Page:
Gussage St Andrews 2014
One of the prints framed.Gussage St. Andrew 2014 | Pencil lineGussage St. Andrew 2014 | Colour and ink line addedGussage St. Andrew 2014 | Drawing ink going in working from the centre outwardsGussage St. Andrew 2014 | Painting complete!Gussage St. Andrews, Dorset | 13th August 2014 | Wheat | OH

Gussage St. Andrew 2014 Giclée Print


Giclée Print (for framing)
By Karen Alexander

30 x 30 centimetres (image size 20 x 20)

Gussage St. Andrews, nr. Six Penny Handley , Dorset, UK. 13th August 2014.

This quality reproduction print is taken from an original artwork by Karen Alexander. The original painting was hand drawn with compass and straight-edge and finished with drawing ink and watercolour paint.

Important: This print is reproduced upon request. Please expect to wait a little longer for this item.

Product Description

Giclée prints: are very high resolution ink jet prints printed onto thick cotton watercolour paper. They capture every nuance of the original works. Each print comes hand rolled in a sturdy tube. 

Note: this listing is for the print only – the gallery photo showing the framed print is simply to give you an idea of how striking the prints look when mounted and framed.

Karen Alexander is widely admired for her beautiful drawings and paintings of the crop circles, which encompass over twenty years experience of being involved first-hand in the subject. The original painting was hand drawn with compass and straight-edge and finished with drawing ink and watercolour paint. The print measures 30 x 30 centimetres (the image itself measures 20 x 20 centimetres). Each print is individually signed by the artist.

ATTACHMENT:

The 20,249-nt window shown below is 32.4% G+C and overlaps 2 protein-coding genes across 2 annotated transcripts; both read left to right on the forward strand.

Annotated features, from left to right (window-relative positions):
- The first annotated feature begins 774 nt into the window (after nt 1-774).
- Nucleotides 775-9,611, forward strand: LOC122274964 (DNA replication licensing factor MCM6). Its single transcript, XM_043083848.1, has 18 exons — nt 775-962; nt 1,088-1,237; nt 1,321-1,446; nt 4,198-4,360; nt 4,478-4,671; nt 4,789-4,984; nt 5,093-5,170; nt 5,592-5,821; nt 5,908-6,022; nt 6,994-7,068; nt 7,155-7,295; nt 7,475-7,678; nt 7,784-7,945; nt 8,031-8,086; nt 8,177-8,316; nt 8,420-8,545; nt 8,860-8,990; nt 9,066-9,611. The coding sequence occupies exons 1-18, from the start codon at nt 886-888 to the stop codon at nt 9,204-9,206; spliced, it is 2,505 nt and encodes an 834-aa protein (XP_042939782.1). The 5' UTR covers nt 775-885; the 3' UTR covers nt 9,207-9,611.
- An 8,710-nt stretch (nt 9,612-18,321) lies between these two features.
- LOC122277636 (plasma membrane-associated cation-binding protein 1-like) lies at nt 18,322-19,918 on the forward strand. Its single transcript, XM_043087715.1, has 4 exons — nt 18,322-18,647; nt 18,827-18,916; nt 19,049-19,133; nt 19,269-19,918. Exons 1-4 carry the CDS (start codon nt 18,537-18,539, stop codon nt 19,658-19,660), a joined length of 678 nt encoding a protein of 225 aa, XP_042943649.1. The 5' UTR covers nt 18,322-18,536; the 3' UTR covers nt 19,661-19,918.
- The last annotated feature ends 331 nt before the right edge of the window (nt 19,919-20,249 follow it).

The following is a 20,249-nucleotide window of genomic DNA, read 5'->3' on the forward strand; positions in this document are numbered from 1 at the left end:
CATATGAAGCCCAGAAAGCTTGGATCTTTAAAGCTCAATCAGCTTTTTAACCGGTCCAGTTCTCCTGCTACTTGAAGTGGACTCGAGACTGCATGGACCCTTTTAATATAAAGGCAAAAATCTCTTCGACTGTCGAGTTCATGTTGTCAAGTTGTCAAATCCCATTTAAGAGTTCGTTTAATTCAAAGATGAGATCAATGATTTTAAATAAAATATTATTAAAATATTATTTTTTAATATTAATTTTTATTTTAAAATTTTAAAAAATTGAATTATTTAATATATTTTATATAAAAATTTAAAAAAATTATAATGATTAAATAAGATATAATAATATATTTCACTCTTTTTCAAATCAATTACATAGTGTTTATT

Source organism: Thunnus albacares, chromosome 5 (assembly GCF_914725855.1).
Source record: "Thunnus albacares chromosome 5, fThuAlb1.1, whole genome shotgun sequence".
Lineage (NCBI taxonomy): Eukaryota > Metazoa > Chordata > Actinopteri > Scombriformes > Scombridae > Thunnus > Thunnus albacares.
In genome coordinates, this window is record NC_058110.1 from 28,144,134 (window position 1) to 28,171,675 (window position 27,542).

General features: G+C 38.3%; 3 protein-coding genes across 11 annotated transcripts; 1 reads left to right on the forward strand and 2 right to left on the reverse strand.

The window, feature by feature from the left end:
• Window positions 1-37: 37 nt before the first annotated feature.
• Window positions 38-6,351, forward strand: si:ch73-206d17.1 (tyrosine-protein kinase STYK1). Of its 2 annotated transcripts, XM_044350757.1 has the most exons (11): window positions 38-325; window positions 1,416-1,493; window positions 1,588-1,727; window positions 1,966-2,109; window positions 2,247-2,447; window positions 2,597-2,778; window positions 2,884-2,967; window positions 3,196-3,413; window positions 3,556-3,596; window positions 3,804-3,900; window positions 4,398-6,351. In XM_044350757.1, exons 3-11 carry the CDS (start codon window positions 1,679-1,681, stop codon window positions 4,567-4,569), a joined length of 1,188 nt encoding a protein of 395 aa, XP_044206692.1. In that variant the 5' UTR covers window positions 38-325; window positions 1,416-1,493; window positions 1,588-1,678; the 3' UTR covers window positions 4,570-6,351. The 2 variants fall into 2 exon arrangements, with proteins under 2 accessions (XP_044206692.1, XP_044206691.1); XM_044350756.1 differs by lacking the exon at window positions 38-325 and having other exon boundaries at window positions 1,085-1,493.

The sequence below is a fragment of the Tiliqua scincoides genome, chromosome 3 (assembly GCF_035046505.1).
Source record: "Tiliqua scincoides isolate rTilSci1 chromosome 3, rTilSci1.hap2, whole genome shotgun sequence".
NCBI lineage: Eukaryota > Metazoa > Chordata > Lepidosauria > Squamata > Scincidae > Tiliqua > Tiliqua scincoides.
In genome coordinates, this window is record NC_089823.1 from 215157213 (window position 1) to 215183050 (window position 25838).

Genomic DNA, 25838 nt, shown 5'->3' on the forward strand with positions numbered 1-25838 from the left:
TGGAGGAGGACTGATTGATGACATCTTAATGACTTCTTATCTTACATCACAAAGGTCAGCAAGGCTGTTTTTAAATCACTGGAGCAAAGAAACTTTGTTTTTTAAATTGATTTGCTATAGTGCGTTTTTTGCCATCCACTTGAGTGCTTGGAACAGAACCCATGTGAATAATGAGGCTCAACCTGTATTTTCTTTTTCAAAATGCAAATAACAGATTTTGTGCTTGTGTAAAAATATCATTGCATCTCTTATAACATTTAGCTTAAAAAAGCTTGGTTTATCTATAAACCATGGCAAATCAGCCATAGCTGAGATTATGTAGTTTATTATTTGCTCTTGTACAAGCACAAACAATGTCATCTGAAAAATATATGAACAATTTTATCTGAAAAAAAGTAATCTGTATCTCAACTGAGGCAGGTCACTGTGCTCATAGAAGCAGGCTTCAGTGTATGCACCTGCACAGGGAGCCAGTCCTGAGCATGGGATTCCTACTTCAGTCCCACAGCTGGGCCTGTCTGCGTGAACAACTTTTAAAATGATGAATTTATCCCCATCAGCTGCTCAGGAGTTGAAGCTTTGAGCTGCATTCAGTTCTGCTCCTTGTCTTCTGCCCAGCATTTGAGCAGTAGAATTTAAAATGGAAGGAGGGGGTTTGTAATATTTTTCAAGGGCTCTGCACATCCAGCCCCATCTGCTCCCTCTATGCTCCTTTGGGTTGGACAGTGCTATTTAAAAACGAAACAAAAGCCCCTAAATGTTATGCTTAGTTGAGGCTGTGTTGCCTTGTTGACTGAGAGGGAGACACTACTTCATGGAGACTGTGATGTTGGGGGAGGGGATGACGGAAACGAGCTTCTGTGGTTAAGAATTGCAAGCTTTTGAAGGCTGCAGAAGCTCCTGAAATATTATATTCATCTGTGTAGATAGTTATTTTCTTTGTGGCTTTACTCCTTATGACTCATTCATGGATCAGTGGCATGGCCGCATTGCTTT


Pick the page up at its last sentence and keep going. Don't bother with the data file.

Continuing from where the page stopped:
Gussage St. Andrews 2014: The crop circle at Gussage St. Andrews was reported on the 13th of August 2014. Clearly a sibling of the Ackling Dyke circle of the 29th of June, this formation however, employed six-fold geometry instead of five. Based on hexagonal forms two triangular shapes (but not equilateral triangles!) are inverted over one another to create a beautiful six-pointed star. Placed between each point of the star were six rods, each with an undulating line, very reminiscent of ‘The Staff of Asclepius’- an ancient hermetic symbol. The Staff of Asclepius has one serpent compared to the Caduceus of Mercury/Hermes which has two and it is in point of fact the Staff of Asclepius that is a symbol of healing, rather than the Caduceus which is a magical wand often used by some modern medical organisations. However the WHO does use a single serpent coiled around a rod. Six is the number of love, balance, harmony and best economy (think of the honeycomb made from many hexagons creating the most amount of storage space using the least amount of materials), it is the first of the so called ‘perfect numbers’  – numbers that are the sum of all their divisors. Healing, love, balance, prudence and perfection are all woven into the design of this formation making it a powerful magical sigil in the landscape.

Additional Information

Weight 0.10 kg
Dimensions 30 x 9 x 9 cm


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